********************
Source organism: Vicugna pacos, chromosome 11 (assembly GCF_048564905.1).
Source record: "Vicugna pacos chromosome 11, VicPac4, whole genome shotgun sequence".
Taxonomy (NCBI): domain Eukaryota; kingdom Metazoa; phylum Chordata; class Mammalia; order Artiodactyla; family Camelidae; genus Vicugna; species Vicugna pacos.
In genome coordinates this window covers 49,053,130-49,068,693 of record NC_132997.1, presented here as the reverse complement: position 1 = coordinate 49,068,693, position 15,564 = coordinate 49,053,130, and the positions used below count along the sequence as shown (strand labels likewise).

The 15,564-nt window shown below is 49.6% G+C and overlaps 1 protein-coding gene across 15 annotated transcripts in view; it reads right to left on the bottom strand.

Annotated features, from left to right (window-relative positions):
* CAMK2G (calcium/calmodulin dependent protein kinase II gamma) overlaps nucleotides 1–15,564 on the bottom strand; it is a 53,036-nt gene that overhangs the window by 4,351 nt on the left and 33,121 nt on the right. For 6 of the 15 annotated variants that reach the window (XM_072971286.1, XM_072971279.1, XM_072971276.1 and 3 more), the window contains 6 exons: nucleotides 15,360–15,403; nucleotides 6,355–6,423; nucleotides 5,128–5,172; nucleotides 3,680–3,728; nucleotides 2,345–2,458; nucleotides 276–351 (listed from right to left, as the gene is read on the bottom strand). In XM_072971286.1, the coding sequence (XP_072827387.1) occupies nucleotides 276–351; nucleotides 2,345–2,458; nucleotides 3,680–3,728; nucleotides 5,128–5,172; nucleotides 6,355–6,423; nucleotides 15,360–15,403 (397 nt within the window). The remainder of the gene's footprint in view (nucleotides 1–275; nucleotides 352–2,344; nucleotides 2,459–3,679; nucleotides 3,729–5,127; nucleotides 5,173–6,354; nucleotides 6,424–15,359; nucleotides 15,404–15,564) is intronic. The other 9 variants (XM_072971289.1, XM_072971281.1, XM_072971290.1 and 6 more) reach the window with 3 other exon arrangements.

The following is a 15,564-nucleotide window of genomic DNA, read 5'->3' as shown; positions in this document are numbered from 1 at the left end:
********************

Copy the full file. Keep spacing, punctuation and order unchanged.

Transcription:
Source organism: Vicugna pacos, chromosome 11 (assembly GCF_048564905.1).
Source record: "Vicugna pacos chromosome 11, VicPac4, whole genome shotgun sequence".
Taxonomy (NCBI): domain Eukaryota; kingdom Metazoa; phylum Chordata; class Mammalia; order Artiodactyla; family Camelidae; genus Vicugna; species Vicugna pacos.
In genome coordinates this window covers 49,053,130-49,068,693 of record NC_132997.1, presented here as the reverse complement: position 1 = coordinate 49,068,693, position 15,564 = coordinate 49,053,130, and the positions used below count along the sequence as shown (strand labels likewise).

The 15,564-nt window shown below is 49.6% G+C and overlaps 1 protein-coding gene across 15 annotated transcripts in view; it reads right to left on the bottom strand.

Annotated features, from left to right (window-relative positions):
* CAMK2G (calcium/calmodulin dependent protein kinase II gamma) overlaps nucleotides 1–15,564 on the bottom strand; it is a 53,036-nt gene that overhangs the window by 4,351 nt on the left and 33,121 nt on the right. For 6 of the 15 annotated variants that reach the window (XM_072971286.1, XM_072971279.1, XM_072971276.1 and 3 more), the window contains 6 exons: nucleotides 15,360–15,403; nucleotides 6,355–6,423; nucleotides 5,128–5,172; nucleotides 3,680–3,728; nucleotides 2,345–2,458; nucleotides 276–351 (listed from right to left, as the gene is read on the bottom strand). In XM_072971286.1, the coding sequence (XP_072827387.1) occupies nucleotides 276–351; nucleotides 2,345–2,458; nucleotides 3,680–3,728; nucleotides 5,128–5,172; nucleotides 6,355–6,423; nucleotides 15,360–15,403 (397 nt within the window). The remainder of the gene's footprint in view (nucleotides 1–275; nucleotides 352–2,344; nucleotides 2,459–3,679; nucleotides 3,729–5,127; nucleotides 5,173–6,354; nucleotides 6,424–15,359; nucleotides 15,404–15,564) is intronic. The other 9 variants (XM_072971289.1, XM_072971281.1, XM_072971290.1 and 6 more) reach the window with 3 other exon arrangements.

The following is a 15,564-nucleotide window of genomic DNA, read 5'->3' as shown; positions in this document are numbered from 1 at the left end: